Have a Nice Day

So why is this story significant?

I have to warn you: I don’t know what this story is about — exactly, anyway. But sometimes small details are worth recording. Maybe just because otherwise I might forget. But I think there’s also a story here that I can’t see yet, and I have to tell it before I understand it.

Saturday morning. I wake up a couple times before I get up. First is at 10:30, with my stomach faintly aching and my body feeling cold — don’t know why either of these things are happening. I stumble to the bathroom to settle myself down, read mindlessly through a book for maybe 45 seconds.

I chalk it up to sleeping in too fetal a position and, probably more importantly, the odd combination of a burger from Tony Roma’s House of Ribs (lunch with a high school friend) and Chinese with my parents for dinner yesterday. Who knows, really. I climb back into bed, pull on my sleeping bag, and sleep another hour.

The dreams are sweeter this time, though I don’t remember much of anything afterwards except that I was at an amusement park and that I was sheep-wrangling from the family that owned the place. I no longer believe in dream interpretation these days. It’s just random neurons firing, pure anticausality.

Finally get up around noon, grab my iBook and curl up on the couch to read e-mail, look on the Web, and generally waste time before I ought to actually do anything with myself.

I still feel anxious but I’m willing to believe it’s just food, not any of the seven things I could list right now that I should be worried about. And I’ve worried so much this week. Today, the plan is to forget everything. Everything in the past and everything in the future — just have a nice day.

Kate arrives three minutes early. How long has it been since we saw each other? A year? I don’t have enough fingers to count it out and so the moment right before I open the door is a weird one, with half-memories crashing into each other and dissolving finally into a face and a person who isn’t quite who I remembered her being.

What to say first? I know I thought about it once, and probably came up with a great answer too, but the only thing on my lips is a safe start: Did you get here alright?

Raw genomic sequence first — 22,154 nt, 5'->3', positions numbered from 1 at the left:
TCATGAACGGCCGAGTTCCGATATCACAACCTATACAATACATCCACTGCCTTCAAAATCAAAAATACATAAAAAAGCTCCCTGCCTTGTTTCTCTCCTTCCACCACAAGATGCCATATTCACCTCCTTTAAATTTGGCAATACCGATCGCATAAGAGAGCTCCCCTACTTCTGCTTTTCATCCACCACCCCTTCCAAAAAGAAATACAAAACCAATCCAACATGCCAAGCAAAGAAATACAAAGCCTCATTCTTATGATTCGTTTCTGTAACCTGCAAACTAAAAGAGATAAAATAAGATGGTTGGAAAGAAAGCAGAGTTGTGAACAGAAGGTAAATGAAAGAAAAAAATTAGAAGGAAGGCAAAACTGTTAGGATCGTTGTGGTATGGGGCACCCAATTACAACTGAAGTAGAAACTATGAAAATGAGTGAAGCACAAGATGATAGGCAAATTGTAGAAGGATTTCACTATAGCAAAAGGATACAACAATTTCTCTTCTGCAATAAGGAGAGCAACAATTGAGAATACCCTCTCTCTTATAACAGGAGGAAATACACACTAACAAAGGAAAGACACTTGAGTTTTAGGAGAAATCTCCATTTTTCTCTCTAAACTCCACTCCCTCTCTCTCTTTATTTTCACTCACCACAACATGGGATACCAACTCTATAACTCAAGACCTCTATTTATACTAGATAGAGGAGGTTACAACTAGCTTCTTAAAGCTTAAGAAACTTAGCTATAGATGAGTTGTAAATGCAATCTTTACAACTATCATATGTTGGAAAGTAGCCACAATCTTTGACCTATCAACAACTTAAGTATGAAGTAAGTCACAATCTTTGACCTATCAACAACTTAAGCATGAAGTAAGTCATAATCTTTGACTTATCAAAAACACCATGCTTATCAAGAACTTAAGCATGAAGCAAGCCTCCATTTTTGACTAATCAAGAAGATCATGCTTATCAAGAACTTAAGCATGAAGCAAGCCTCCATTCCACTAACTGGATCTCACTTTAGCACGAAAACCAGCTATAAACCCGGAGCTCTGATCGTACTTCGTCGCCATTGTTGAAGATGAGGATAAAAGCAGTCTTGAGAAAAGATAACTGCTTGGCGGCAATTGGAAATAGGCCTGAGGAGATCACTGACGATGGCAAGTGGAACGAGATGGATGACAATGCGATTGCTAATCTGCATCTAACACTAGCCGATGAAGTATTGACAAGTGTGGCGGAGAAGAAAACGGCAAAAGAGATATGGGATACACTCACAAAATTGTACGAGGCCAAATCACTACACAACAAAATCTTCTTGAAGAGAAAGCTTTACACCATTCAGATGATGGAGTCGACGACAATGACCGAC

She says yes.

We drive into the city together, talk about the kind of thing people who haven’t talked in a long time talk about. Old stories that you still like telling and odd observations that have been stuck in your head for too long now. The roads feel empty, like it’s Sunday and no one is bothering to do anything important. Overcast sky and a strong wind — the pit between winter and spring. A few days ago, someone left a back door at work propped open, and this beautiful warm breeze came pouring through, all the way up through the fluorescent lights, all the way through the Ethernet cables buried in the walls, all the way through the echoes of all our footsteps.

Today the wind is just cold, almost bitter. We park near the Inner Harbor and walk to the National Aquarium. We have free passes today, courtesy of her mom who volunteers there. I love the place myself. It’s the second-coolest field trip a kid in the Baltimore area can go on — the first being the Science Center, where if you’re lucky, you can take in an IMAX movie on a five-story-tall screen.

The Aquarium is great because it doesn’t try to teach you. I mean, sure, there’s the by-the-year-2080-there-will-be-no-rainforests message lumped in beside all the exhibits, but at its core, the Aquarium just lets you look at things and absorb what you want. There are little plaques that explain what everything’s called, but that’s all you really need to appreciate it.